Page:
Stargate Monuments

marthawells

Martha Wells

My Flying Lizard Circus



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... and there's also The Artful Detective which I have found to be great fun.

I was hoping you'd get to The Last Detective, as I watched it a couple years ago and enjoyed it greatly. Bit on the cozy/forumlaic style but the characters are engaging and I really like Peter Davison.

I'll have to check out Bradley and the two Davisons, I usually like him in things.

I've been watching _Rosemary and Thyme_, and I like the characters but I've become somewhat annoyed at their tendency to steal and conceal evidence. It's one thing to work in parallel to a police investigation, it's another thing to sabotage it.

Well, maybe Thyme knows too much about real police work, being ex herself, her husband, and her son.

Among other virtues, this series really uses its premise; good research about some obscure horticultural stuff that is really the key to each mystery. Or at least to why they get to stick around.

Also marvelously elegant opening credits, and theme music.

I'm going to have to pick up a few of these, I adore Peter Davison and Diana Rigg. Mrs. Bradley Mysteries sounds particularly good.

I agree that the TV version of the Mrs. Bradley Mysteries was a lot more fun than the books. Although now that they're showing the Australian "Miss Fisher's Mysteries" (which is also set in the 1920's, but whose heroine is still youngish enough to be qualify as a flapper) on one of the local PBS stations, it's even more striking in hindsight how much Mrs. Bradley, whom the author repeatedly informed us looked rather like an elderly crocodile, was glammed up for TV purposes. Admittedly, this would probably have been impossible to avoid once they'd cast Diana Rigg in the part. What I'm trying to say is that in retrospect, the TV version of Mrs. Bradley comes across more like Phryne Fisher plus twenty-five years or so and with more impressive professional credentials (Bradley definitely had some kind of doctorate in the books), while the book version of her struck me as more akin to a more cynical and predatory version of Dr. Ruth.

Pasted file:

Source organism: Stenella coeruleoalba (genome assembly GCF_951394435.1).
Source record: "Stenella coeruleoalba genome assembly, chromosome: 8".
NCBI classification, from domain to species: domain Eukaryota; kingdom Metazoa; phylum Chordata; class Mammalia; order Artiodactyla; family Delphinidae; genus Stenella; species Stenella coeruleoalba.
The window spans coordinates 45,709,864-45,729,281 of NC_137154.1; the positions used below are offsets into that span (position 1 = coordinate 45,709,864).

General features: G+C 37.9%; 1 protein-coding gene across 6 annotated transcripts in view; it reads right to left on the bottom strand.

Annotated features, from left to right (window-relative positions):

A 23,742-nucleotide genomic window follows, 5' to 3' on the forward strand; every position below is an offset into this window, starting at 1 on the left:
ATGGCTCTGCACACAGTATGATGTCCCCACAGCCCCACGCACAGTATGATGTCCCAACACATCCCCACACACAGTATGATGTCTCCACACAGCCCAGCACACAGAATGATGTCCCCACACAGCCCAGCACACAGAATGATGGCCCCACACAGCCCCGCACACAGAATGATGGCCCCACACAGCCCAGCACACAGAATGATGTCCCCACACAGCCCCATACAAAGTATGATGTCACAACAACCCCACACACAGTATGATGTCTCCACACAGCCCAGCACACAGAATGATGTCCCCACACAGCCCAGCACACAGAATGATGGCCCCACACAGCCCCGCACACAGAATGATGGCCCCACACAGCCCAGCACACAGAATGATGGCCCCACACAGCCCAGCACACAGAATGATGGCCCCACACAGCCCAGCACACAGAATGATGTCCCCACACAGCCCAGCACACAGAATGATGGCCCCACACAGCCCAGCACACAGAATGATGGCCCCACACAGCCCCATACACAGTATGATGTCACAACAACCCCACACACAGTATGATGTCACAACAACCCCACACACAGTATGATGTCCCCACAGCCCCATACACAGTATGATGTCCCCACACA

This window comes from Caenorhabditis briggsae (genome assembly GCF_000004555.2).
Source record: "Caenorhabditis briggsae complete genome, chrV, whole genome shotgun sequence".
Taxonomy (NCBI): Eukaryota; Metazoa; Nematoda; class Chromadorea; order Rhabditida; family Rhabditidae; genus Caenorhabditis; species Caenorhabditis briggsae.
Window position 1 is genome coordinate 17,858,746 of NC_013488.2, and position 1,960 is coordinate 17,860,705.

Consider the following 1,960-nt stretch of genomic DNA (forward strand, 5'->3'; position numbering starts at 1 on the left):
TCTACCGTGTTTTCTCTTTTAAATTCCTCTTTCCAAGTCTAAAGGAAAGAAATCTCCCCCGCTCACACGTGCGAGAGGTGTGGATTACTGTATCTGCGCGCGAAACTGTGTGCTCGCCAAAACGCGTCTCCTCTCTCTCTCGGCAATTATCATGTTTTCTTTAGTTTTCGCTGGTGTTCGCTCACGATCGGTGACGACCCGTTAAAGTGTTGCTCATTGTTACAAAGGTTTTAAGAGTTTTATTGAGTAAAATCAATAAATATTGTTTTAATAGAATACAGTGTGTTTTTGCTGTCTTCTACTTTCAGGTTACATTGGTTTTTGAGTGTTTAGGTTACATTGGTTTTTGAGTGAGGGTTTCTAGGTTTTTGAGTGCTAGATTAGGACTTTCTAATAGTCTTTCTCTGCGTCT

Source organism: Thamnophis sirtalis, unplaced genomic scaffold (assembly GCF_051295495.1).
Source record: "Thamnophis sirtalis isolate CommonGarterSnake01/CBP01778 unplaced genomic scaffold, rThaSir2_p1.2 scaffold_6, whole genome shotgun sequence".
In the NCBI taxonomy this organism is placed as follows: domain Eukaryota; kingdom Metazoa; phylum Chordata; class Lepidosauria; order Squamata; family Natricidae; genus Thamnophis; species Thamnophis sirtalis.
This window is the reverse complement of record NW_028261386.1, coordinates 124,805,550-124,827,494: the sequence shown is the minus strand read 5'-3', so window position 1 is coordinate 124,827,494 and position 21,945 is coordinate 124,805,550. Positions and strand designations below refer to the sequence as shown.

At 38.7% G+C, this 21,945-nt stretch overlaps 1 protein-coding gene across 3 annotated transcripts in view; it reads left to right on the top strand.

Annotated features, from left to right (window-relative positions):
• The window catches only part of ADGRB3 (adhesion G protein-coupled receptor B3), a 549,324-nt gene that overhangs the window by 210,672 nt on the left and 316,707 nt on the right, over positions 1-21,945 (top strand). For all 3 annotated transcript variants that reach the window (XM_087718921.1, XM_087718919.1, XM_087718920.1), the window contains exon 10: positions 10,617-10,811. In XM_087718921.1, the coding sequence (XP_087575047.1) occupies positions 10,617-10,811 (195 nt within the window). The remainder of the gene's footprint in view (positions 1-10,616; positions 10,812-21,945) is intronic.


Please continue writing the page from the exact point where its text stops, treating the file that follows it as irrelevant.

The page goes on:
I don't think the whole 1920's aspect played much, if any, role in the original Bradley novels, either (unlike the Phryne Fisher series). I believe there were something like a dozen Mrs. Bradley novels, and they were mostly either written in or tacitly set in the 1930's and '40's. The producers probably changed the time period to the 1920's because it suited the more self-consciously sophisticated approach they intended to take, as opposed to the less deliberately time-specific, but more acidly satirical tone of the novels. Much like the current Father Brown TV series wound up being set in the 1950's so they could cater to the "Foyle's War"/"Inspector Gently"-inspired taste some British viewers--or TV decision-makers--seem to have developed for a not-too-distant historical take on social issues such as, in Father Brown's case, foreign refugees and the initial crumbling of the British class system. This time setting is a noticeable change from the original short stories. When I read an omnibus edition of Chesterton's complete Father Brown stories as a kid, I was disappointed to discover that there was no supernatural or even faux-supernatural element to one of the final stories, despite the author's referring to one of the characters involved as "a village vampire." Apparently Chesterton was either old-fogeyishly behind the times in regard to contemporary slang, or this term for a Theda Bara-type temptress had not yet been routinely shortened to "vamp." Either way, the odd word choice suggests that the last of the original Father Brown stories were written sometime in the 1930's, at the latest.

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